New energy institute takes interdisciplinary approach
Last Friday, Carnegie Mellon unveiled its first official preview of the university’s newest addition: the Wilton E. Scott Institute for Energy Innovation.
The campus-wide event — titled “From Technology to Policy: Energy Research at Carnegie Mellon” — had speakers to present and discuss Carnegie Mellon’s current role in the energy innovation of and plans for the Scott Institute. Speakers included President Jared Cohon; Granger Morgan and Andrew Gellman, the new Scott Institute’s director and associate director, respectively; and various Carnegie Mellon researchers who are already tackling the energy problem.
Morgan described how the new energy institute — housed in the Carnegie Institute of Technology but still a university-wide collaboration — will make Carnegie Mellon a “go-to” place in energy-related research and education, use resources to coordinate and promote synergy between colleges, and increase the university’s visibility.
The vision for the Scott Institute is to create a partnership of disciplines that act toward a better energy environment for the common good.
“Energy decisions unfold in critical, regulatory, environmental, and behavioral context, and we need economic, organizational, and policy solutions as much as we need new technology,” Cohon said. “This is an interdisciplinary challenge of the first order, and Carnegie Mellon simply does this cross-collaboration better than any other institution that I know.”
However, the speakers made clear that there are certain things the institute will not do.
Namely, Morgan said that the institute will not divert corporate membership from existing centers, take on research that others on campus are already doing, or dictate what others do and where external support goes on campus. It will be a collaborative center for researchers and an open place for outsiders and non-experts to learn about energy research.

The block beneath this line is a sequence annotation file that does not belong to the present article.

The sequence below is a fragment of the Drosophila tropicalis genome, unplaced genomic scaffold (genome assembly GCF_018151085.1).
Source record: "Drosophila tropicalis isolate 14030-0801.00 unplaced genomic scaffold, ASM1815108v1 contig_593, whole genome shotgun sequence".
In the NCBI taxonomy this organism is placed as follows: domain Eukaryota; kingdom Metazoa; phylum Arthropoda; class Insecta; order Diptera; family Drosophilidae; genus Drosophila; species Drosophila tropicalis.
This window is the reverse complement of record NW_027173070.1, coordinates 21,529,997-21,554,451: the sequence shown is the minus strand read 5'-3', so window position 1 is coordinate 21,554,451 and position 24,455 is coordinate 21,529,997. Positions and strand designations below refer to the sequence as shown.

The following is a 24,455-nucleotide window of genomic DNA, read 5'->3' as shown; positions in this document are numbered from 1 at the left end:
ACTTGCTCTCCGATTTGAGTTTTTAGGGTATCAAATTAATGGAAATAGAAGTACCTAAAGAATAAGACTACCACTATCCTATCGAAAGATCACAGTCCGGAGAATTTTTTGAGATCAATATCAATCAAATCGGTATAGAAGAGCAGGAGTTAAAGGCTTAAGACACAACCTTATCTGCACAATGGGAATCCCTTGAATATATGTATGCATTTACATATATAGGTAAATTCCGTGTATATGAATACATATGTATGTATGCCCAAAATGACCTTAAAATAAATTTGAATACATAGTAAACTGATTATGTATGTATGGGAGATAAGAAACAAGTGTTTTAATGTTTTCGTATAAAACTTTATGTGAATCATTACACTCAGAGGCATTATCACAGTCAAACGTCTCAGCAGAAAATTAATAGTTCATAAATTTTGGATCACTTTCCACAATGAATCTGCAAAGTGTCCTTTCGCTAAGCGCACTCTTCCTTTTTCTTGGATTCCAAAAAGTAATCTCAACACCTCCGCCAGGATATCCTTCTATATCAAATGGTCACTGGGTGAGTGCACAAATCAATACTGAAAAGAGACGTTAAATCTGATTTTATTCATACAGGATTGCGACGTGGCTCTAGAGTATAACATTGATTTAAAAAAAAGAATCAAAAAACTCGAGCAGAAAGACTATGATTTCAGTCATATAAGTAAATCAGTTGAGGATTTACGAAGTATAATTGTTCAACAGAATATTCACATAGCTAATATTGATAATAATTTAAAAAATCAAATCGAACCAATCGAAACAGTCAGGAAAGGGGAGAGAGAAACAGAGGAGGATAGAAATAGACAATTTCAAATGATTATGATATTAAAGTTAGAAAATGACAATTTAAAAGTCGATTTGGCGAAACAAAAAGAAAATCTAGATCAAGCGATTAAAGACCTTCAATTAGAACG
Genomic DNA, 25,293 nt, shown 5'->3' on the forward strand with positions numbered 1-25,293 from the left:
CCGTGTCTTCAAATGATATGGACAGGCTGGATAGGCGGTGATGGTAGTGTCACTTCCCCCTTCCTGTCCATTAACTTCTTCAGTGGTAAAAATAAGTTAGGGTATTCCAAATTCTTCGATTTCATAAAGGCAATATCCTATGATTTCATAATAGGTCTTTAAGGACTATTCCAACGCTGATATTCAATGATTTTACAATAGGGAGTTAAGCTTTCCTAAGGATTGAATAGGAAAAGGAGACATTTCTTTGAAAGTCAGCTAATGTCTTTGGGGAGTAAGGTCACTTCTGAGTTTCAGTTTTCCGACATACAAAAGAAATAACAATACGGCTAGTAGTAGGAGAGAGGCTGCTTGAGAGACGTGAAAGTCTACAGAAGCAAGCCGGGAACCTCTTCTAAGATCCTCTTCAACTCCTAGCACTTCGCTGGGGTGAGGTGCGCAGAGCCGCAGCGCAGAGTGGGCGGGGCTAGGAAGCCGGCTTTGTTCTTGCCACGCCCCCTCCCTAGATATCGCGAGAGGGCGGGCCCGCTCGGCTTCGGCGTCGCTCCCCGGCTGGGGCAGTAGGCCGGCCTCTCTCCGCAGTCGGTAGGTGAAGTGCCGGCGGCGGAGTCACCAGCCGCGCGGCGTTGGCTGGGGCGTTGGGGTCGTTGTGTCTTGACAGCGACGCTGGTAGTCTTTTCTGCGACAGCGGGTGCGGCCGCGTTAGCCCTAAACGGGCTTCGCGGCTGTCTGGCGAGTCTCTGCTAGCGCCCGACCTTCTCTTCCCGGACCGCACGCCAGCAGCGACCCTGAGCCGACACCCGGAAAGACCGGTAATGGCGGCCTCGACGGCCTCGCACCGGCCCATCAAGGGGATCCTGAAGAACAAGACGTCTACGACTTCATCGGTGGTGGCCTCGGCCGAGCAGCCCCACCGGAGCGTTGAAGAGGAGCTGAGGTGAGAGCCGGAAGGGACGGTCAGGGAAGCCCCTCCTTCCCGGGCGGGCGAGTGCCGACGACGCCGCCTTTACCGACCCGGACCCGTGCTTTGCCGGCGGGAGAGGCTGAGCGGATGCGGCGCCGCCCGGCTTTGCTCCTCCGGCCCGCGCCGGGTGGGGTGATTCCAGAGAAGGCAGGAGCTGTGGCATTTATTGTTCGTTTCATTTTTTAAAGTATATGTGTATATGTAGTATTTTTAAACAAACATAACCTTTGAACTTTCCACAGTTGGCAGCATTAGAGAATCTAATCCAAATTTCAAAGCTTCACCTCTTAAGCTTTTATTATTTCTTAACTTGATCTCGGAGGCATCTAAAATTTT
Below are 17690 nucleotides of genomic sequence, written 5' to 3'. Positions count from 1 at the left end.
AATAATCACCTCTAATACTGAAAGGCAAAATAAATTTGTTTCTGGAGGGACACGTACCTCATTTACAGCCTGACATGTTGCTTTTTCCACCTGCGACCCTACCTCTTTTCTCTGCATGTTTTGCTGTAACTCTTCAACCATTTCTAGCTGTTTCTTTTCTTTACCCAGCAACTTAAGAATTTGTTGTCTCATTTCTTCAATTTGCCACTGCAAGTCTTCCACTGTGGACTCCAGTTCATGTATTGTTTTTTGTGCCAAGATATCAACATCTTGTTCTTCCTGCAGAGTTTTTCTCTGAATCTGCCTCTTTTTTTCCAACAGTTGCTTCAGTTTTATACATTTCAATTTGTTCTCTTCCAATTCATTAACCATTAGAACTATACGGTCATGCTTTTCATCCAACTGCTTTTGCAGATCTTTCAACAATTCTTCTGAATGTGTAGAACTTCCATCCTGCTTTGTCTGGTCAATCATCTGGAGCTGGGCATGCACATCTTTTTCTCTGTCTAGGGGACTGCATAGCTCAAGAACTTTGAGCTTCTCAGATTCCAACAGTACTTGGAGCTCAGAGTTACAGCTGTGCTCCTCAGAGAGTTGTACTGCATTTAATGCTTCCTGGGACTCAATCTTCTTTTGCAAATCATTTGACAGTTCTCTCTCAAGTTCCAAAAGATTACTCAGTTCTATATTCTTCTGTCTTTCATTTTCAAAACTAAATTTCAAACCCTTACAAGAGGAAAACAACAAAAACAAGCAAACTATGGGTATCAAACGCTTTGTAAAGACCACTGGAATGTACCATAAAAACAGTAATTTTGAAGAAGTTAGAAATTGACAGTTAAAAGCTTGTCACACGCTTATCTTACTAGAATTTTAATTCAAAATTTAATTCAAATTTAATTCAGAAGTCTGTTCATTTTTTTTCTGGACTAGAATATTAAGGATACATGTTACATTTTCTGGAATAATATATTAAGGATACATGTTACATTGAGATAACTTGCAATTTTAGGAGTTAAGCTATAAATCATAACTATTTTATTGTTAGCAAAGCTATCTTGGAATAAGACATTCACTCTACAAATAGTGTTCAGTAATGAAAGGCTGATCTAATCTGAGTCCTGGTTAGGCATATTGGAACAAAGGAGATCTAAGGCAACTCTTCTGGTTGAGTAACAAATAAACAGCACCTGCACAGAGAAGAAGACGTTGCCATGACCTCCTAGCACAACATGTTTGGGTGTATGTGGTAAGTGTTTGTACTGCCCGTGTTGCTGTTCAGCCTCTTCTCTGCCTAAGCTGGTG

Speaking at the energy symposium were 11 faculty members, many of whom are from or involved with Carnegie Mellon’s engineering and public policy department, ready to discuss their research and findings in the energy innovation front.
Topics ranged from, “Can low-cost batteries help us to use more renewables and build fewer transmission lines?” to “How will human behavior affect energy futures?” and “Are federal policies targeting the right plug-in vehicle?” Other topics represented national questions, like the validity of clean coal, and local issues, such as the advancement of local transportation.
Students will see the many graduate programs coming out of the Scott Institute and the new courses available to undergraduate students as direct impacts. The facility will also house research labs, including a state-of-the-art nanotechnology fabrication lab, and it will also serve as the home of the biomedical engineering department.
“We’re in position to make an impact on such a greatly important problem as this,” Cohon said. “It’s an opportunity that goes beyond just that — I view it as an obligation for Carnegie Mellon.”
The institute will be located in the soon-to-be-constructed Sherman and Joyce Bowie Scott Hall, a 100,000-square-foot building located among Hamerschlag, Wean, and Roberts Halls. This new building is named after Mr. and Mrs. Scott, two alumni whose donations helped fund the institute.
The Sherman and Joyce Bowie Scott Hall is slated to open in 2015.